Egypt Bond Rating Cut as Violence Takes Further Toll on Economy

Egypt’s government bond rating was downgraded for a fourth time in a year, as 10 months of political unrest since the ouster of Hosni Mubarak threatened to bring the economy to a standstill.

Moody’s Investors Service cut Egypt’s rating one level to B2, five levels below investment grade, citing the government’s deteriorating finances and the “unsettled political situation.” The decision follows a week of rallies and clashes in Cairo in which 15 people have been killed and hundreds injured as soldiers and police tried to disperse demonstrations against the country’s military rulers. The unrest further threatens an economy suffering a 44 percent slump in foreign reserves and record borrowing costs.

Market sentiment toward Egypt “had already taken a turn for the worse over the last couple of months, particularly as reserves data started to show some worrying signs,” said Dina Ahmad, an emerging markets strategist at BNP Paribas SA in London. The downgrade “is likely to exacerbate that and could place further pressure on the government’s finances as they had already been facing sustained upward pressure on yields.”

Yields on Egypt’s dollar bonds maturing in 2020 were trading at a record high of 8.05 at 9.00 p.m. yesterday. The benchmark EGX 30 index fell 0.1 percent at the close in Cairo, and is down 48 percent this year.

The country’s foreign-exchange reserves fell by almost $4 billion over two months to $20.2 billion at the end of November. Egypt’s rating could be reduced further if they continue to decline at a similar pace, Moody’s said yesterday in a statement.

Tahrir Vigil

Protesters maintained their vigil in Cairo’s Tahrir Square for a sixth night, erecting tents and holding up pictures of those killed in the clashes. Mohamed Mostafa, a student, became the 15th person to die in the violence after sustaining a gunshot injury the previous day, Health Ministry official Hisham Sheeha said by phone in Cairo. Most of the deaths resulted from bullets and pellets, he said.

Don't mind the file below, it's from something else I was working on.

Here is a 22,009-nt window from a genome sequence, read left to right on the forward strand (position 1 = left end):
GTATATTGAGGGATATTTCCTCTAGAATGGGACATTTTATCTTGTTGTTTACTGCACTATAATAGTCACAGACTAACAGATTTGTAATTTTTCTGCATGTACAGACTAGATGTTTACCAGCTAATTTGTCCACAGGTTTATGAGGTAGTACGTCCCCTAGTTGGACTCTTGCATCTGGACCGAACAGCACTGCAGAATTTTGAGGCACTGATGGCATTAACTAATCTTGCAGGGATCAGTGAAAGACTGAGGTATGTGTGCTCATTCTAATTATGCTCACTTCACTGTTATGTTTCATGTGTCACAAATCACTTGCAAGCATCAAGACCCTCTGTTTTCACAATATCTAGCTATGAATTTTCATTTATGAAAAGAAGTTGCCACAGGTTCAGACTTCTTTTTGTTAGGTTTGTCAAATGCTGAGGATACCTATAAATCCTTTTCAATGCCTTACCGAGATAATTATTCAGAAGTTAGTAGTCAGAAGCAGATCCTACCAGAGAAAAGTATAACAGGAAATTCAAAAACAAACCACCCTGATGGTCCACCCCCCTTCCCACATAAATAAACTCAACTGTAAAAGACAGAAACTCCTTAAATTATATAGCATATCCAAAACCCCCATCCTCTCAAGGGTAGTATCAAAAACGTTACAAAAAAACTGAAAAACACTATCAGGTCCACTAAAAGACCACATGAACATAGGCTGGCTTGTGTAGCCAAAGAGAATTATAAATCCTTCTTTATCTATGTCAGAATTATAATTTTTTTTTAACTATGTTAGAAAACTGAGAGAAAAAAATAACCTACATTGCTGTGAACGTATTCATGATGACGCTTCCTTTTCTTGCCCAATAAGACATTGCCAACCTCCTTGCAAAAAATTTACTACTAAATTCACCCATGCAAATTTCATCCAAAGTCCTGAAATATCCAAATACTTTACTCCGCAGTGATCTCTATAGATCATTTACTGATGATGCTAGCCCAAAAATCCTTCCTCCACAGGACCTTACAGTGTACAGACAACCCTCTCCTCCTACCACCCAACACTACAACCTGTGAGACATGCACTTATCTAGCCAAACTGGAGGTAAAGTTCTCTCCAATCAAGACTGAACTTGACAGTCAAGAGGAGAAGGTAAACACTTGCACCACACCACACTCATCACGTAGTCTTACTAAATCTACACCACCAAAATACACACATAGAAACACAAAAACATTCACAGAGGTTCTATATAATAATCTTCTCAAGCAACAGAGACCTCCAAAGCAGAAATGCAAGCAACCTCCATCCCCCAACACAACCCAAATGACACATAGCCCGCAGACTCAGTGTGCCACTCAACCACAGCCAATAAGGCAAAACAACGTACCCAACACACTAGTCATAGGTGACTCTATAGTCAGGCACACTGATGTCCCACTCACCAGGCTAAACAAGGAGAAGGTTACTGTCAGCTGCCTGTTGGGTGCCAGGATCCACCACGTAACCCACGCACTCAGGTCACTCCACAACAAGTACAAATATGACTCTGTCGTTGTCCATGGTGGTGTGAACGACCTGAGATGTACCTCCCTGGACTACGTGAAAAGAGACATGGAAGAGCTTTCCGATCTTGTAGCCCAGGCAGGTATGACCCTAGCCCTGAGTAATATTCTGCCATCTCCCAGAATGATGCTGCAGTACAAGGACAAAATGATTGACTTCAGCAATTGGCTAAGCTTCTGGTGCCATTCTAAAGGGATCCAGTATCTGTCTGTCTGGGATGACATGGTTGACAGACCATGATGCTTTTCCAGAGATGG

Thousands of Egyptian women joined protests on the streets of central Cairo on Dec. 20 following international condemnation of videos and photographs posted online and broadcast on private television stations showing troops stripping and beating a woman and dragging other demonstrators, hitting them with batons and stomping on them.

U.S. Secretary of State Hillary Clinton called Prime Minister Kamal el-Ganzouri to express concern about the beatings, State Department spokeswoman Victoria Nuland told reporters yesterday in Washington. She said Clinton was reacting to “horrible images” of violence against protesters.

U.S. Relations

Egypt’s Foreign Minister Mohamed Kamel Amr told reporters the government rejected “the interference from any country, either the U.S. or others, in our internal affairs,” when he was asked about Clinton’s criticism. The U.S. gives $1.3 billion to Egypt in annual military aid.

Egypt is in the middle of parliamentary elections in which the Muslim Brotherhood’s affiliate, the Freedom and Justice party, took an early lead, followed by the Nour party, a conservative religious grouping. Run-offs for the second round are being held today and tomorrow. A third and final round of voting begins in early January, while presidential elections are scheduled to be held by the end of June.

It is unclear what power an elected assembly may have. The ruling military council, which took power from Hosni Mubarak in February, says it won’t relinquish its authority until there is a new parliament, president and constitution.

The ruling generals “themselves risk future prosecution for complicity in serious crimes” unless they put an end to violence now and bring the perpetrators to justice, UN High Commissioner for Human Rights Navi Pillay said in a Dec. 19 statement, describing the crackdown as “vicious.”

To contact the reporters on this story: Mahmoud Kassem in Cairo at mkassem1@bloomberg.net; Maram Mazen in Abuja at mmazen@bloomberg.net

To contact the editor responsible for this story: Andrew J. Barden at barden@bloomberg.net

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